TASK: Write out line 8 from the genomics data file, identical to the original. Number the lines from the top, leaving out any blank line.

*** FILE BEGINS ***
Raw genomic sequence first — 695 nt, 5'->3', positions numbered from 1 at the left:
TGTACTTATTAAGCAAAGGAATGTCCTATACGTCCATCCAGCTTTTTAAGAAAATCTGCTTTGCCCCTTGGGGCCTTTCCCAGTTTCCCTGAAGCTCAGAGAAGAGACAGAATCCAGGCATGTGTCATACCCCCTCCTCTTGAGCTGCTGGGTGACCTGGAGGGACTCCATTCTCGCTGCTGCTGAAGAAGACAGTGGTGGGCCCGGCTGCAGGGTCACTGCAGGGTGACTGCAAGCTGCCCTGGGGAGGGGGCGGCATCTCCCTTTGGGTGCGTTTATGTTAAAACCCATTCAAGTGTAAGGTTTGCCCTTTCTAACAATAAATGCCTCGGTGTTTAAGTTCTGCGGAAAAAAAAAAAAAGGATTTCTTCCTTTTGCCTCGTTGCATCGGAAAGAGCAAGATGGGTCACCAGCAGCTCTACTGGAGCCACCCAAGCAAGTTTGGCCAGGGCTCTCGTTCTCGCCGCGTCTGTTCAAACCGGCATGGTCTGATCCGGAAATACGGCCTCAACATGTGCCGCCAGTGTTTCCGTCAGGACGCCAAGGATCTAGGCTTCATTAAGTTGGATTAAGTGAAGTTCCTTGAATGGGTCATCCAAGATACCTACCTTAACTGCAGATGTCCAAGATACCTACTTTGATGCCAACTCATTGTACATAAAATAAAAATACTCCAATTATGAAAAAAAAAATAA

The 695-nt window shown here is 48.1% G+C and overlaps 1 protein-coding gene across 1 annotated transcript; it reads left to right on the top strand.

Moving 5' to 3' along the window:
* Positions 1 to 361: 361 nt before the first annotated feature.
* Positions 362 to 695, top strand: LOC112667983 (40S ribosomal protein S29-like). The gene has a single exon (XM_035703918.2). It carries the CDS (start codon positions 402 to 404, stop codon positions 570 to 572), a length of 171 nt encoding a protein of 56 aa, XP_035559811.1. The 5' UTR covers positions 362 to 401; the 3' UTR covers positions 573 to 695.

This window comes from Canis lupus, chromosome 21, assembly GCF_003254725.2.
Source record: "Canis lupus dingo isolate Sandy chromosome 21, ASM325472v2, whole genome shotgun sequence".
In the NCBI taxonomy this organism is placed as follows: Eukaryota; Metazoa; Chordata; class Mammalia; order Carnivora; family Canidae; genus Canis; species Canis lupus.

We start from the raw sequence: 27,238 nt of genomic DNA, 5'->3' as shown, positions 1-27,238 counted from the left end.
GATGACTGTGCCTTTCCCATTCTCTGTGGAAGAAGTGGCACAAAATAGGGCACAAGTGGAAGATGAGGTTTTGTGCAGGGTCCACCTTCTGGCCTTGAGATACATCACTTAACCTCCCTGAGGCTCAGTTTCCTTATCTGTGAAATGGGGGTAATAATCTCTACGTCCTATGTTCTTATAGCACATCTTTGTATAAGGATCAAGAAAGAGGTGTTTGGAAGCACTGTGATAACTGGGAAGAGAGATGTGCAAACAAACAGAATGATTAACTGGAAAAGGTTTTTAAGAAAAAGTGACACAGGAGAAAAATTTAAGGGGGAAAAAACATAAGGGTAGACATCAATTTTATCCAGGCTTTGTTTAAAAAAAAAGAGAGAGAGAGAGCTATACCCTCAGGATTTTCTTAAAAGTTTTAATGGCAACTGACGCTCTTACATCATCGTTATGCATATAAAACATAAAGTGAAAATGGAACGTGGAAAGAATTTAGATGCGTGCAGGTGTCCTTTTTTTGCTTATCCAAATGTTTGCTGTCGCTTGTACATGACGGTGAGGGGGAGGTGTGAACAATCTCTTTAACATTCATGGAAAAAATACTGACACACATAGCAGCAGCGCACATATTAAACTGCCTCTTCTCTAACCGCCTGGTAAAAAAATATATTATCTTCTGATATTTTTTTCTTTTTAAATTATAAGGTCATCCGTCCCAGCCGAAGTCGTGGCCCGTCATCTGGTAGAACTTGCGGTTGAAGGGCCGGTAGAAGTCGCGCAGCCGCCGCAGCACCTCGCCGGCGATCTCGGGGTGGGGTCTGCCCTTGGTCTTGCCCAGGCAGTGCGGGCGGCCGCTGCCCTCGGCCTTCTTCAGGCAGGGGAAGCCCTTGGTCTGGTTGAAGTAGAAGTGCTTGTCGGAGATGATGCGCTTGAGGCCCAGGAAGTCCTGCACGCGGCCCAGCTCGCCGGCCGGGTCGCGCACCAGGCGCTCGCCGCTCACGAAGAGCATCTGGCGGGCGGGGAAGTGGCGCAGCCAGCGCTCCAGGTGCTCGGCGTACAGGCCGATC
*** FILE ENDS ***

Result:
Source record: "Canis lupus dingo isolate Sandy chromosome 21, ASM325472v2, whole genome shotgun sequence".